“Not surprised; profoundly frustrated and disappointed.”

President Schill has justified his cuts to the museums’ budgets by arguing they are peripheral to UO’s academic mission – while he is protecting the Duck Athletics budget, which will grow by about 3% next year.

Today’s Daily Emerald report from Hannah Kannik explain’s the academic side of the MNCH, by interviewing threee of the museum’s graduate student employees, here.

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6 Responses to “Not surprised; profoundly frustrated and disappointed.”

  1. Dog says:

    Right, Natural and Cultural History has nothing to do with the Academic Mission of any University, who needs them …

    Instead, improving the 0-40 yard speed of a 250 lb middle linebacker has everything to do with Academic priority and integrity

    If the BOT really gave a shit about the UO’s academic mission
    they would have intervened in this complete bullshit nickle and dime operation that Schill runs.

    Really, how can anyone of Schill’s supporters on this Blog say,
    yeah, this is fine, he is doing the right thing – I mean he had a pretty visionary provost resign over this nickle and dime shit, and aren’t we suppose to be building a state of the art KC, or is that too condemned to nickle and dime status – oh wait, the rejuvenated Hayward field will save us all.

    We repeatedly demonstrate that our priorities are out of whack and repeatedly wonder why the legislature disrespects us – how far up our own ass are we flying?

    • T. Lysenko says:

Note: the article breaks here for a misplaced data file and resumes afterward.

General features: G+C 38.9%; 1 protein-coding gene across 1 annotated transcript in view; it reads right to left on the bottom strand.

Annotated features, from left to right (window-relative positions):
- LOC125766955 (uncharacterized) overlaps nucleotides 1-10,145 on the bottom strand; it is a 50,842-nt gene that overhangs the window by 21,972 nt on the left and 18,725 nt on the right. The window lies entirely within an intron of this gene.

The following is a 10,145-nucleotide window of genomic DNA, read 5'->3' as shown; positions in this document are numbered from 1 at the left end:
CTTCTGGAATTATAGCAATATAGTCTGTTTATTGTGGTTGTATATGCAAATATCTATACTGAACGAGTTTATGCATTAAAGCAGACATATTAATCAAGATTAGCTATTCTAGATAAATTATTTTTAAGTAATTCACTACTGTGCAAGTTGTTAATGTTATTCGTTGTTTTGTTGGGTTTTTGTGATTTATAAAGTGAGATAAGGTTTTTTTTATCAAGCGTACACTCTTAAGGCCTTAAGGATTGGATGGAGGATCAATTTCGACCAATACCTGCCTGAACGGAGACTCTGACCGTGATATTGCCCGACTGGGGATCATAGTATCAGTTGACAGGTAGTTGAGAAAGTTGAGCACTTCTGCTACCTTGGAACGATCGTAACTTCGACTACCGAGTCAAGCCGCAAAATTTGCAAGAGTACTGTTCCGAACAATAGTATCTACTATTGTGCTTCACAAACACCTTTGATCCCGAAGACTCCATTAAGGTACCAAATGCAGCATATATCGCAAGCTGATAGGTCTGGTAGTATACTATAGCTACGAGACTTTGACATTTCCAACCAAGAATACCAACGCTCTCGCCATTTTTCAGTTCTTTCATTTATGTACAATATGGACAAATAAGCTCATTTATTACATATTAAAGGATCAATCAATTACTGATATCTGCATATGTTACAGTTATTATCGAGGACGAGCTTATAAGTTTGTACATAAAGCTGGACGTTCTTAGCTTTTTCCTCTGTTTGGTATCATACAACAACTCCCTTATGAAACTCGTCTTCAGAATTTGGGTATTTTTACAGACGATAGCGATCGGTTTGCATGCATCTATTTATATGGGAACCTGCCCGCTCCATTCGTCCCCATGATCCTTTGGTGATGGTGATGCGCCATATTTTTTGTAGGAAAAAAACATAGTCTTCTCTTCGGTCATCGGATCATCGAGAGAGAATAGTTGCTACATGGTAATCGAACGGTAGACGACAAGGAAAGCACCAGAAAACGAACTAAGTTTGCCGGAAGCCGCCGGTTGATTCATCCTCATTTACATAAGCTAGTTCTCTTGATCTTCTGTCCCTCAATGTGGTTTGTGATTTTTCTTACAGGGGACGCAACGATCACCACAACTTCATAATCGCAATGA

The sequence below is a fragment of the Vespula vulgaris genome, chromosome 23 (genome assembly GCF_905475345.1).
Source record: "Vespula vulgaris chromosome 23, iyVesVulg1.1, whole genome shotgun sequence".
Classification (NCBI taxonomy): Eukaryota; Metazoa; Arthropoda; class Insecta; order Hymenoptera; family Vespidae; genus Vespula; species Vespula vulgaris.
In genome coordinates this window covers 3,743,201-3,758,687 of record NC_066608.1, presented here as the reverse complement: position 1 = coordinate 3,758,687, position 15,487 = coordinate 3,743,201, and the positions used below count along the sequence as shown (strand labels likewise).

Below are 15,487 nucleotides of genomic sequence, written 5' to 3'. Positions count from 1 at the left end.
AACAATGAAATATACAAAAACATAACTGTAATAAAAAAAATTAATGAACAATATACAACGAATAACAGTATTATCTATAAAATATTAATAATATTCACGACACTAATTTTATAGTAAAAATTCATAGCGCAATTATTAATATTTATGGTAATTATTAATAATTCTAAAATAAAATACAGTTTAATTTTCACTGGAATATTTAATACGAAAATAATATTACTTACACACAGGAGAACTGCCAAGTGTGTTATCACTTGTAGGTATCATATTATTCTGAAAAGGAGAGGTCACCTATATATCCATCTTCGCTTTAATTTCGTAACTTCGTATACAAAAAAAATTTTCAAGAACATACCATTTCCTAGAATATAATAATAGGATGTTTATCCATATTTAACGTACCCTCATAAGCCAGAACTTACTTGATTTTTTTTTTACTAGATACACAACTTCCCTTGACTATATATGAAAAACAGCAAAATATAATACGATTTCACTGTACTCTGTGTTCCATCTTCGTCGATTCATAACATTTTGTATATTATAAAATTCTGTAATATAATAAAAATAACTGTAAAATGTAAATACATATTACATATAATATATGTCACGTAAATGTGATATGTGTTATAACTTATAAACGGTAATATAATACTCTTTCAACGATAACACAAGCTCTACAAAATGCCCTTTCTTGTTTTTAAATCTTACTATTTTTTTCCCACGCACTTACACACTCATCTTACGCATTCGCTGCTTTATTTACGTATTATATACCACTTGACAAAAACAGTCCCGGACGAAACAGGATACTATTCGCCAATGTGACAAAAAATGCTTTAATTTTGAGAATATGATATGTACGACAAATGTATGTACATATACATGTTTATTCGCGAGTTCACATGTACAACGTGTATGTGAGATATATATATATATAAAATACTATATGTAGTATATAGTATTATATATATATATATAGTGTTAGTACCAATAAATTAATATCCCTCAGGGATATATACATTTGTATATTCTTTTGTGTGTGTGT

Thank God the President is shutting down that fake-paleontological nonsense. UO’s museum appears to be teaching Darwinism to children! And I hear the art museum regularly exhibits degenerate art. What’s next for the state’s “flagship” university? Teaching workers how to organize unions?

  2. New Year Cat says:

    It’s a black mark on the reputation of the university. But it is hopeless to rely on the BOT for any kind of due diligence or understanding of our academic mission. Boards like that are more like resume puffers than committed academia wonks….one or two classified staff or students might take a stand based on knowledge or principle, but the others seem to be content to rubber-stamp whatever “authority” says.

  3. Deplorable Duck says:

    +1 for “threee”

    Also, the awful truth is that both the museums and athletics are relevant only in terms of the donor millions they pull in. Apparently they prefer sports. Oh well.

    While it still stands, though, the art museum’s Korean room is pretty awesome–check it out.

  4. J. Stalin, jr. says:

    As my mentor, Lenin commented: “There is a Latin tag cui prodest? meaning “who stands to gain?” When it is not immediately apparent which political or social groups, forces or alignments advocate certain proposals, measures, etc., one should always ask: “Who stands to gain?”

    It is not important who directly advocates a particular policy, since under the present noble system of capitalism any money-bag can always “hire”, buy or enlist any number of lawyers, writers and even parliamentary deputies, professors, parsons and the like to defend any views.

    Yes, indeed! In politics, it is not so important who directly advocates particular views. What is important is who stands to gain from these views, proposals, measures.

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